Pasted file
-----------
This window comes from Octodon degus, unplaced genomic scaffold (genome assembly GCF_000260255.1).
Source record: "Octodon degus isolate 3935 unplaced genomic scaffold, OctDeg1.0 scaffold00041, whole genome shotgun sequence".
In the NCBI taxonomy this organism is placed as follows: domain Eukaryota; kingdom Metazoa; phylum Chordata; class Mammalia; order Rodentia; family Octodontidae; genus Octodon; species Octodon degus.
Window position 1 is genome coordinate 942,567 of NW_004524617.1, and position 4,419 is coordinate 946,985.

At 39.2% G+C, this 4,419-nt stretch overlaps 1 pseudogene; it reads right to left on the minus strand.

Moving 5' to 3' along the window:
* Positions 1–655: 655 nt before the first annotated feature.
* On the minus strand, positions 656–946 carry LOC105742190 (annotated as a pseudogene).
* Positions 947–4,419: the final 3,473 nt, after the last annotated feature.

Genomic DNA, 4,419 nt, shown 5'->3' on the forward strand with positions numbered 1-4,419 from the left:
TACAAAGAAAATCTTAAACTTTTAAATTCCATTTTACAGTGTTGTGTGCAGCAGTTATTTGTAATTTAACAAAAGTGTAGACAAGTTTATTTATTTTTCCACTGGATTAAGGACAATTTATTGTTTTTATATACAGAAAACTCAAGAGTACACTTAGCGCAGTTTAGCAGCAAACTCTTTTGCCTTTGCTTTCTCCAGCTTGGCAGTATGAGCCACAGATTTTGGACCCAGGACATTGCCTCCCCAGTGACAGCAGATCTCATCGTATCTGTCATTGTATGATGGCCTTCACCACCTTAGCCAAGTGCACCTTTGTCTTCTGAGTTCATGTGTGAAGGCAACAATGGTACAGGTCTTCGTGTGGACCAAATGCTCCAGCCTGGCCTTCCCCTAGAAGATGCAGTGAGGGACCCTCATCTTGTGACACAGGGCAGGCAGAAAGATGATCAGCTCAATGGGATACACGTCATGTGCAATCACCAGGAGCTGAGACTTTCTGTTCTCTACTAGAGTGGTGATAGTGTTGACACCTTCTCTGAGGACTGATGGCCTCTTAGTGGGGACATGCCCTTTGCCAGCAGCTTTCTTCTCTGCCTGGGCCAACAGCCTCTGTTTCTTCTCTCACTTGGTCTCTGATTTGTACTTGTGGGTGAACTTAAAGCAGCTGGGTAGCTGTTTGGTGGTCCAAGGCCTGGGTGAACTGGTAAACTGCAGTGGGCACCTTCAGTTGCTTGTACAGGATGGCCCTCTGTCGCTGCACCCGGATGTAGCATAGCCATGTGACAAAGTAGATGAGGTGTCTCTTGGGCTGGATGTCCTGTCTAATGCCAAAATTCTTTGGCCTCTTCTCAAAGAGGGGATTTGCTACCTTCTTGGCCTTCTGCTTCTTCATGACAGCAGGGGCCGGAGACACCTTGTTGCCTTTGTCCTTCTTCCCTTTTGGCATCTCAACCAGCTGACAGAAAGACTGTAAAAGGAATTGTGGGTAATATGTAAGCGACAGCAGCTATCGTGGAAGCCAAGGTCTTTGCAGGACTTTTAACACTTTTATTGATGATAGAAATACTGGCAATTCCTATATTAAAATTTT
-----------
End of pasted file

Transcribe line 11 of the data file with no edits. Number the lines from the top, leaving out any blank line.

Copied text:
TACAAAGAAAATCTTAAACTTTTAAATTCCATTTTACAGTGTTGTGTGCAGCAGTTATTTGTAATTTAACAAAAGTGTAGACAAGTTTATTTATTTTTCCACTGGATTAAGGACAATTTATTGTTTTTATATACAGAAAACTCAAGAGTACACTTAGCGCAGTTTAGCAGCAAACTCTTTTGCCTTTGCTTTCTCCAGCTTGGCAGTATGAGCCACAGATTTTGGACCCAGGACATTGCCTCCCCAGTGACAGCAGATCTCATCGTATCTGTCATTGTATGATGGCCTTCACCACCTTAGCCAAGTGCACCTTTGTCTTCTGAGTTCATGTGTGAAGGCAACAATGGTACAGGTCTTCGTGTGGACCAAATGCTCCAGCCTGGCCTTCCCCTAGAAGATGCAGTGAGGGACCCTCATCTTGTGACACAGGGCAGGCAGAAAGATGATCAGCTCAATGGGATACACGTCATGTGCAATCACCAGGAGCTGAGACTTTCTGTTCTCTACTAGAGTGGTGATAGTGTTGACACCTTCTCTGAGGACTGATGGCCTCTTAGTGGGGACATGCCCTTTGCCAGCAGCTTTCTTCTCTGCCTGGGCCAACAGCCTCTGTTTCTTCTCTCACTTGGTCTCTGATTTGTACTTGTGGGTGAACTTAAAGCAGCTGGGTAGCTGTTTGGTGGTCCAAGGCCTGGGTGAACTGGTAAACTGCAGTGGGCACCTTCAGTTGCTTGTACAGGATGGCCCTCTGTCGCTGCACCCGGATGTAGCATAGCCATGTGACAAAGTAGATGAGGTGTCTCTTGGGCTGGATGTCCTGTCTAATGCCAAAATTCTTTGGCCTCTTCTCAAAGAGGGGATTTGCTACCTTCTTGGCCTTCTGCTTCTTCATGACAGCAGGGGCCGGAGACACCTTGTTGCCTTTGTCCTTCTTCCCTTTTGGCATCTCAACCAGCTGACAGAAAGACTGTAAAAGGAATTGTGGGTAATATGTAAGCGACAGCAGCTATCGTGGAAGCCAAGGTCTTTGCAGGACTTTTAACACTTTTATTGATGATAGAAATACTGGCAATTCCTATATTAAAATTTT